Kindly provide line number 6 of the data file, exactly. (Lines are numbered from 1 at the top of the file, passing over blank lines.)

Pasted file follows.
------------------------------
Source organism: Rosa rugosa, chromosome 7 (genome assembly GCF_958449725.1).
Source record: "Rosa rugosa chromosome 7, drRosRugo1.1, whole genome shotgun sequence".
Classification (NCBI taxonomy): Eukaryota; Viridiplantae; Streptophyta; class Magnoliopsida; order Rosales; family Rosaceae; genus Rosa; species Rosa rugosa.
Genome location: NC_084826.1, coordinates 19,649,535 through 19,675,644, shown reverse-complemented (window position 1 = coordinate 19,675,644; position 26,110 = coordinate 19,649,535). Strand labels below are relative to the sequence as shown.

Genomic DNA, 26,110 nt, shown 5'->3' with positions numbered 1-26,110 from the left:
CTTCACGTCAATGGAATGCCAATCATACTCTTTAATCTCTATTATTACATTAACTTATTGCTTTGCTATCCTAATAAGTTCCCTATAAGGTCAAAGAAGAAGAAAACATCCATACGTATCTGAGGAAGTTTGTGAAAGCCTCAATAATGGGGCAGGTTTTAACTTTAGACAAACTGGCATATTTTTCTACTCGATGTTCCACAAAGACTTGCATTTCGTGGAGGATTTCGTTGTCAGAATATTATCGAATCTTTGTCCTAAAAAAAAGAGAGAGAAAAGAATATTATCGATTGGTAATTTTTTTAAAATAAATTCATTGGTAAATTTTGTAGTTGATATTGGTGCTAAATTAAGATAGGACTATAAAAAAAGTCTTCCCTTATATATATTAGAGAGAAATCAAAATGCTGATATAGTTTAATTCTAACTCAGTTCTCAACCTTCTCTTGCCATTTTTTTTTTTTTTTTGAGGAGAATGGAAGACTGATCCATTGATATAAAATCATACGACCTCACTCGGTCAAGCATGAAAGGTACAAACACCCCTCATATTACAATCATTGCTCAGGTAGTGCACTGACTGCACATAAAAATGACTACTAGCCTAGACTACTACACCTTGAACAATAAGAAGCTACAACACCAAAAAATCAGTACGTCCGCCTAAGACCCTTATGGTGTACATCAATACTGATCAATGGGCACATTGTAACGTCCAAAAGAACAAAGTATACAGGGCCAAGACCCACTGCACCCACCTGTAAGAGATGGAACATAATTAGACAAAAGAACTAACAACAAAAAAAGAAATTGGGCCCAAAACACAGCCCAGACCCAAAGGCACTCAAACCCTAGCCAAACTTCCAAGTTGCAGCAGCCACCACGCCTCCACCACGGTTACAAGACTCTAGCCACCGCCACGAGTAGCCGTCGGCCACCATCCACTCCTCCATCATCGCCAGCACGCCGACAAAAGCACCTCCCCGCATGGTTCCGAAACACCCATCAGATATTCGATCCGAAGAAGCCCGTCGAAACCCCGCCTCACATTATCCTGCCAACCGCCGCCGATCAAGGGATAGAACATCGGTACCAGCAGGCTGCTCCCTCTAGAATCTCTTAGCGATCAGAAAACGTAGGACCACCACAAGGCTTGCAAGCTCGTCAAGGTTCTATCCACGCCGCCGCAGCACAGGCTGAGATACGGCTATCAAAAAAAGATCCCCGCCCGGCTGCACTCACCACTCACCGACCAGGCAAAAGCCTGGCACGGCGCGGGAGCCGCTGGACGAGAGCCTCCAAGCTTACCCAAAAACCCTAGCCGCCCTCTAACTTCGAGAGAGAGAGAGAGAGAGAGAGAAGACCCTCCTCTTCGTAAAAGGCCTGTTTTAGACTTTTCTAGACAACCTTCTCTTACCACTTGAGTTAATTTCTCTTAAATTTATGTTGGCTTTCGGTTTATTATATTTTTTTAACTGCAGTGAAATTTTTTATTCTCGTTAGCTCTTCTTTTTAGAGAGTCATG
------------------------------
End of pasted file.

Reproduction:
CTTCACGTCAATGGAATGCCAATCATACTCTTTAATCTCTATTATTACATTAACTTATTGCTTTGCTATCCTAATAAGTTCCCTATAAGGTCAAAGAAGAAGAAAACATCCATACGTATCTGAGGAAGTTTGTGAAAGCCTCAATAATGGGGCAGGTTTTAACTTTAGACAAACTGGCATATTTTTCTACTCGATGTTCCACAAAGACTTGCATTTCGTGGAGGATTTCGTTGTCAGAATATTATCGAATCTTTGTCCTAAAAAAAAGAGAGAGAAAAGAATATTATCGATTGGTAATTTTTTTAAAATAAATTCATTGGTAAATTTTGTAGTTGATATTGGTGCTAAATTAAGATAGGACTATAAAAAAAGTCTTCCCTTATATATATTAGAGAGAAATCAAAATGCTGATATAGTTTAATTCTAACTCAGTTCTCAACCTTCTCTTGCCATTTTTTTTTTTTTTTTGAGGAGAATGGAAGACTGATCCATTGATATAAAATCATACGACCTCACTCGGTCAAGCATGAAAGGTACAAACACCCCTCATATTACAATCATTGCTCAGGTAGTGCACTGACTGCACATAAAAATGACTACTAGCCTAGACTACTACACCTTGAACAATAAGAAGCTACAACACCAAAAAATCAGTACGTCCGCCTAAGACCCTTATGGTGTACATCAATACTGATCAATGGGCACATTGTAACGTCCAAAAGAACAAAGTATACAGGGCCAAGACCCACTGCACCCACCTGTAAGAGATGGAACATAATTAGACAAAAGAACTAACAACAAAAAAAGAAATTGGGCCCAAAACACAGCCCAGACCCAAAGGCACTCAAACCCTAGCCAAACTTCCAAGTTGCAGCAGCCACCACGCCTCCACCACGGTTACAAGACTCTAGCCACCGCCACGAGTAGCCGTCGGCCACCATCCACTCCTCCATCATCGCCAGCACGCCGACAAAAGCACCTCCCCGCATGGTTCCGAAACACCCATCAGATATTCGATCCGAAGAAGCCCGTCGAAACCCCGCCTCACATTATCCTGCCAACCGCCGCCGATCAAGGGATAGAACATCGGTACCAGCAGGCTGCTCCCTCTAGAATCTCTTAGCGATCAGAAAACGTAGGACCACCACAAGGCTTGCAAGCTCGTCAAGGTTCTATCCACGCCGCCGCAGCACAGGCTGAGATACGGCTATCAAAAAAAGATCCCCGCCCGGCTGCACTCACCACTCACCGACCAGGCAAAAGCCTGGCACGGCGCGGGAGCCGCTGGACGAGAGCCTCCAAGCTTACCCAAAAACCCTAGCCGCCCTCTAACTTCGAGAGAGAGAGAGAGAGAGAGAGAAGACCCTCCTCTTCGTAAAAGGCCTGTTTTAGACTTTTCTAGACAACCTTCTCTTACCACTTGAGTTAATTTCTCTTAAATTTATGTTGGCTTTCGGTTTATTATATTTTTTTAACTGCAGTGAAATTTTTTATTCTCGTTAGCTCTTCTTTTTAGAGAGTCATG